Miami Marlins: Who Is Marcell Ozuna?


Feb 22, 2013; Jupiter, FL, USA; Miami Marlins outfielder Marcell Ozuna (68) poses for a picture during photo day at Roger Dean Stadium. Mandatory Credit: Steve Mitchell-USA TODAY Sports

After placing right fielder Giancarlo Stanton on the disabled list after Monday night’s game, the Marlins recalled a top outfield prospect from AA. It wasn’t Christian Yelich, however – it was Marcell Ozuna. While Ozuna may not be ready for the major leagues, he was the only outfielder on the 40-man roster other than Kyle Jensen, who is not hitting well at all right now. Of course, the Marlins would hate to lose such pitching phenoms as Sam Dyson and Dan Jennings and Duane Below, so rather than designate one of them for assignment and recall a guy like Matt Diaz or Bryan Petersen or Kevin Mattison, they’ve decided to rush yet another prospect to The Show.

But who is Marcell Ozuna? Let’s start with the basics. His name has two l’s in it, not the one that was tweeted out by the Marlins’ official Twitter account last night.

He’s just 22 years old and packs 220 pounds into a 6’1″ or 6’2″ frame, depending on who you ask. Either way, he’s still growing. Baseball America rated him the 75th-best prospect in all of baseball prior to this season. He was just named the Southern League Hitter of the Week after putting up a .333/.383/.810 slash line. And all he does is hit.

Well, that last bit isn’t true. He also strikes out.

A lot.

Ozuna has been with the Marlins since he signed as a 17-year-old out of the Dominican Republic in 2008. This is his 6th season in the Marlins’ organization. In nearly 2,000 plate appearances in the minor leagues, he has 488 hits…and 467 strikeouts.

Now, here’s the good part: when he hits, oh man, does he hit. Those 488 career hits are comprised of 106 doubles, 10 triples, and 85 home runs. Over 41% of his hits in his career have gone for extra bases. And that number isn’t buoyed by some freak season, either – in 2012, 41% of his hits went for extra bases. In 2011, the number was 42%. In 2010, it was 46%. To put those numbers into some perspective, Giancarlo Stanton routinely has an extra base rate slightly north of 50%. Superstar Ryan Braun has a rate of 42% for his career. A guy like Hunter Pence has a rate of 35%. So there is some room for encouragement with regards to what Ozuna can offer at the plate – when and if he makes contact. There’s even more room for encouragement – he has drastically reduced his strikeout rate while increasing his walk rate since he began in the minor leagues. He’s also a plus in the field – by all accounts, his range is slightly above average and his arm is tremendous. Finally, he’s got a little bit of speed – in his time in the minors he’s stolen 42 bases, while being caught just 9 times.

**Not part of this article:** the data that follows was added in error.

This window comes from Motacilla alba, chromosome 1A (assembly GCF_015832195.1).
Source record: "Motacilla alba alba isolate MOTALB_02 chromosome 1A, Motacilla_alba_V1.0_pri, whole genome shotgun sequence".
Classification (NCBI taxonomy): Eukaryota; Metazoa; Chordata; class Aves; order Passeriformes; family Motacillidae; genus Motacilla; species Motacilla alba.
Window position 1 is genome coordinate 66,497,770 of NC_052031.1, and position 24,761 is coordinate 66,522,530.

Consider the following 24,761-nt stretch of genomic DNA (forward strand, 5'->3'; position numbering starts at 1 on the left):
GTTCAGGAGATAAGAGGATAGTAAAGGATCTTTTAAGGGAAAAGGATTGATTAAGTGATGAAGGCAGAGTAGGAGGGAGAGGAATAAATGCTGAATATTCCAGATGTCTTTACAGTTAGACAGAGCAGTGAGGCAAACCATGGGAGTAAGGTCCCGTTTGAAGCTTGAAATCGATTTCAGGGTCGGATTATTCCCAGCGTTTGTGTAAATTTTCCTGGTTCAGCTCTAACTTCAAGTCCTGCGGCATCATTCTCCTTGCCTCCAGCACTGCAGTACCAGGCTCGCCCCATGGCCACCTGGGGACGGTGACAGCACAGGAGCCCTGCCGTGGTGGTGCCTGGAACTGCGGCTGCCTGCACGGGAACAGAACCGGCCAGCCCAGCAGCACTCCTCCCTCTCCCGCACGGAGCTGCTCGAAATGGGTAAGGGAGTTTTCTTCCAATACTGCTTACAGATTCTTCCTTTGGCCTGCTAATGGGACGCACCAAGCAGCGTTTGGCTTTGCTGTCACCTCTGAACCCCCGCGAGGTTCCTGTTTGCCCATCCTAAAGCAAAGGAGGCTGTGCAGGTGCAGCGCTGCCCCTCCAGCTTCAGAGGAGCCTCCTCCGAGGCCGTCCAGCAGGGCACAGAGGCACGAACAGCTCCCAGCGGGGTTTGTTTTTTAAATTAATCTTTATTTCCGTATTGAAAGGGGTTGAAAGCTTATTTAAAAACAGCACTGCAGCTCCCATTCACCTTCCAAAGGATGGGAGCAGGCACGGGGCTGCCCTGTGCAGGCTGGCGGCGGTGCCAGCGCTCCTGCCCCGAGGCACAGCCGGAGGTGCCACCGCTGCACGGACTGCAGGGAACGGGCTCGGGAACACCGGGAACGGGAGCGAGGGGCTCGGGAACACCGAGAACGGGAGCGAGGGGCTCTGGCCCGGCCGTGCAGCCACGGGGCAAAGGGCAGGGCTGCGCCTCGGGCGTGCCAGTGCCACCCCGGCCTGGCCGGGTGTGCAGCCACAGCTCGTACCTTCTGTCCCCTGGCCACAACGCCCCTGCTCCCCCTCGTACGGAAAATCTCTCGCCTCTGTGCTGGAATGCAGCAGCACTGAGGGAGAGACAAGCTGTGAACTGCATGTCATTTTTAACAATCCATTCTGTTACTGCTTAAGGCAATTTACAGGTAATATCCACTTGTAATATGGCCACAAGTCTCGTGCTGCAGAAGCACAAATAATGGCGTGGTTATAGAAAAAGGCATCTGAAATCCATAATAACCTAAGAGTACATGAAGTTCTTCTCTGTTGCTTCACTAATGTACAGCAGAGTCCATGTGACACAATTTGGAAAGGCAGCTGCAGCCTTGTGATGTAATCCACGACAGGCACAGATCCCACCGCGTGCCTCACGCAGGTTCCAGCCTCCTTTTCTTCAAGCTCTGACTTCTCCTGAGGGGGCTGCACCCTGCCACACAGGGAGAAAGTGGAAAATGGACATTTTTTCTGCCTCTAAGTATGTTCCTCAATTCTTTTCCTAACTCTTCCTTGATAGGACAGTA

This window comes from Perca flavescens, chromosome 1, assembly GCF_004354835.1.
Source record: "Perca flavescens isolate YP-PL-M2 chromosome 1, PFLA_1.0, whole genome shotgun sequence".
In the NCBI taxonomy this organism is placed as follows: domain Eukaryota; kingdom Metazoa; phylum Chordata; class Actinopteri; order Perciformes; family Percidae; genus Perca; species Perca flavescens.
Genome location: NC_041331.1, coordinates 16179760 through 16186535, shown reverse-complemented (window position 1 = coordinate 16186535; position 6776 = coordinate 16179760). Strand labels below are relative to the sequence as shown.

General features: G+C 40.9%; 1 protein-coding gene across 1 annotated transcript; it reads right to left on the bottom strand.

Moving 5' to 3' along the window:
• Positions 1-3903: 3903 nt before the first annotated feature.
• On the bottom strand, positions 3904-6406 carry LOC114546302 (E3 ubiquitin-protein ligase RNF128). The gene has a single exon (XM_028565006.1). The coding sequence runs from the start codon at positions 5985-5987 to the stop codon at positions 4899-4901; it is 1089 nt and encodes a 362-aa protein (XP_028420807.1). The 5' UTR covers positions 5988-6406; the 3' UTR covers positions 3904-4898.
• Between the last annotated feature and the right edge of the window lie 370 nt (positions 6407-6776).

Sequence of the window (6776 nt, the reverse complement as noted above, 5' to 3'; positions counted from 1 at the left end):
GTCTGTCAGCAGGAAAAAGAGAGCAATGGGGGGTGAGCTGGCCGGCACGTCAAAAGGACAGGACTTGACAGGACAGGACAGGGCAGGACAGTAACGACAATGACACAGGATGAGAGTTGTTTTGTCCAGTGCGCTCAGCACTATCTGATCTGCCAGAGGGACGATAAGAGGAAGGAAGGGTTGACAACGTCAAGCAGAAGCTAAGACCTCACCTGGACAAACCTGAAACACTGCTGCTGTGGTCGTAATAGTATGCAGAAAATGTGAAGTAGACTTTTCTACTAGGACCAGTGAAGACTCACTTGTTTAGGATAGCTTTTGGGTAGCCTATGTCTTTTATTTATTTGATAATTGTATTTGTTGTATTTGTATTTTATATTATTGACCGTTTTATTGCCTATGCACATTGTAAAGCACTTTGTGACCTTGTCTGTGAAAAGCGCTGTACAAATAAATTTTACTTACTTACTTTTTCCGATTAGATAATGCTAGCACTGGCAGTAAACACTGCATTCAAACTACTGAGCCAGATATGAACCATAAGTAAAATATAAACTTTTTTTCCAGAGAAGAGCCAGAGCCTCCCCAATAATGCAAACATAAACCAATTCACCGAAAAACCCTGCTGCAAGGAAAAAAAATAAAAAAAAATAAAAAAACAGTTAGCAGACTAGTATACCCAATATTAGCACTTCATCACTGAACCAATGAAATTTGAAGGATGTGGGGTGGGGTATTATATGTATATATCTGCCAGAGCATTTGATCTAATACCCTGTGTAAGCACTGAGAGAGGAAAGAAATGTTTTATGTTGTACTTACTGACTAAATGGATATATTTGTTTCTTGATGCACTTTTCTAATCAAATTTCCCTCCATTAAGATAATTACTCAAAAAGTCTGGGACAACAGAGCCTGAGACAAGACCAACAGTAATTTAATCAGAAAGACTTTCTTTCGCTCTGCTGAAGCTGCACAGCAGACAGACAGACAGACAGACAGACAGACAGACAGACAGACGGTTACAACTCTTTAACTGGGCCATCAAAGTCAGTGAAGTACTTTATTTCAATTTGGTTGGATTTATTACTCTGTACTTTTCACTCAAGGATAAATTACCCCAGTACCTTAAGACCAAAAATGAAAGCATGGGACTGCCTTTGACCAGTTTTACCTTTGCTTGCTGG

What’s to be concerned about? Well, he’s 22. And he has 47 at bats above A ball. And they’ve all come this season. After his rehab from a broken wrist. That drastically-reduced strikeout rate is still nearly 22%.

Ozuna is an aggressive hitter and a hard swinger, so when he makes contact he’ll be fun to watch. Given his lack of seasoning, though, I think that contact is going to be hard to come by. I’m willing to bet we’ll see a good bit of power, some nice defensive plays, and a whole pile of strikeouts. And I’m willing to bet that when Ozuna comes back to the majors for good by 2015, he turns into a guy who makes a few All Star teams.

Marlin Maniac rated Ozuna as the Marlins sixth best prospect prior to the season.